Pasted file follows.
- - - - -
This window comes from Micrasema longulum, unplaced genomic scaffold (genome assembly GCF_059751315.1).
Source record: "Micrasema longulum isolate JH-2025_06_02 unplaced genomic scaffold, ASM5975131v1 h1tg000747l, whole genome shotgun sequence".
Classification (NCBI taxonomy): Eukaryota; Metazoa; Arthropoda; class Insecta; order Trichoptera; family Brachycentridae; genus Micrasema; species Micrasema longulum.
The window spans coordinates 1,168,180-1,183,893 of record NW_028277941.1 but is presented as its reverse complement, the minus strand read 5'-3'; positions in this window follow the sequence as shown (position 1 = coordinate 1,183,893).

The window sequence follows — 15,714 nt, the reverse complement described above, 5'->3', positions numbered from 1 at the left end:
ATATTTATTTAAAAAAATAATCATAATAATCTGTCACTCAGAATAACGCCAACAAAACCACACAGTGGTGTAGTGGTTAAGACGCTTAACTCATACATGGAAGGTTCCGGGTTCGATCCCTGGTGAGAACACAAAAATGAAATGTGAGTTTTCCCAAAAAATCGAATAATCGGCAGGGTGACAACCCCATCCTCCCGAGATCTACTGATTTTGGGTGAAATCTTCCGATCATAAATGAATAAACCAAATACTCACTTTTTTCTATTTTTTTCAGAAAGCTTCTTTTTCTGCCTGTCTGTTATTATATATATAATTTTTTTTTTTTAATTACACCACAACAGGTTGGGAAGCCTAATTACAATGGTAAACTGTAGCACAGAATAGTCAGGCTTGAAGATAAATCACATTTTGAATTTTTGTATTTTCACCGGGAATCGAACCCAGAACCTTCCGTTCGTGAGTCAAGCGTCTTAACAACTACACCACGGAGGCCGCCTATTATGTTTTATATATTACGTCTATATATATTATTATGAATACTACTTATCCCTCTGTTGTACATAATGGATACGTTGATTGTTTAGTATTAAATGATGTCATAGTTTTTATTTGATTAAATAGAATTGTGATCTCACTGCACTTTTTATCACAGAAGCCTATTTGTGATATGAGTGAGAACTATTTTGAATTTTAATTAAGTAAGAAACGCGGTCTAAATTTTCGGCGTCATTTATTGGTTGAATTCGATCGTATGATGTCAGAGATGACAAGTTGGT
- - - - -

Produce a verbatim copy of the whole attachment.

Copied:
This window comes from Micrasema longulum, unplaced genomic scaffold (genome assembly GCF_059751315.1).
Source record: "Micrasema longulum isolate JH-2025_06_02 unplaced genomic scaffold, ASM5975131v1 h1tg000747l, whole genome shotgun sequence".
Classification (NCBI taxonomy): Eukaryota; Metazoa; Arthropoda; class Insecta; order Trichoptera; family Brachycentridae; genus Micrasema; species Micrasema longulum.
The window spans coordinates 1,168,180-1,183,893 of record NW_028277941.1 but is presented as its reverse complement, the minus strand read 5'-3'; positions in this window follow the sequence as shown (position 1 = coordinate 1,183,893).

The window sequence follows — 15,714 nt, the reverse complement described above, 5'->3', positions numbered from 1 at the left end:
ATATTTATTTAAAAAAATAATCATAATAATCTGTCACTCAGAATAACGCCAACAAAACCACACAGTGGTGTAGTGGTTAAGACGCTTAACTCATACATGGAAGGTTCCGGGTTCGATCCCTGGTGAGAACACAAAAATGAAATGTGAGTTTTCCCAAAAAATCGAATAATCGGCAGGGTGACAACCCCATCCTCCCGAGATCTACTGATTTTGGGTGAAATCTTCCGATCATAAATGAATAAACCAAATACTCACTTTTTTCTATTTTTTTCAGAAAGCTTCTTTTTCTGCCTGTCTGTTATTATATATATAATTTTTTTTTTTTAATTACACCACAACAGGTTGGGAAGCCTAATTACAATGGTAAACTGTAGCACAGAATAGTCAGGCTTGAAGATAAATCACATTTTGAATTTTTGTATTTTCACCGGGAATCGAACCCAGAACCTTCCGTTCGTGAGTCAAGCGTCTTAACAACTACACCACGGAGGCCGCCTATTATGTTTTATATATTACGTCTATATATATTATTATGAATACTACTTATCCCTCTGTTGTACATAATGGATACGTTGATTGTTTAGTATTAAATGATGTCATAGTTTTTATTTGATTAAATAGAATTGTGATCTCACTGCACTTTTTATCACAGAAGCCTATTTGTGATATGAGTGAGAACTATTTTGAATTTTAATTAAGTAAGAAACGCGGTCTAAATTTTCGGCGTCATTTATTGGTTGAATTCGATCGTATGATGTCAGAGATGACAAGTTGGT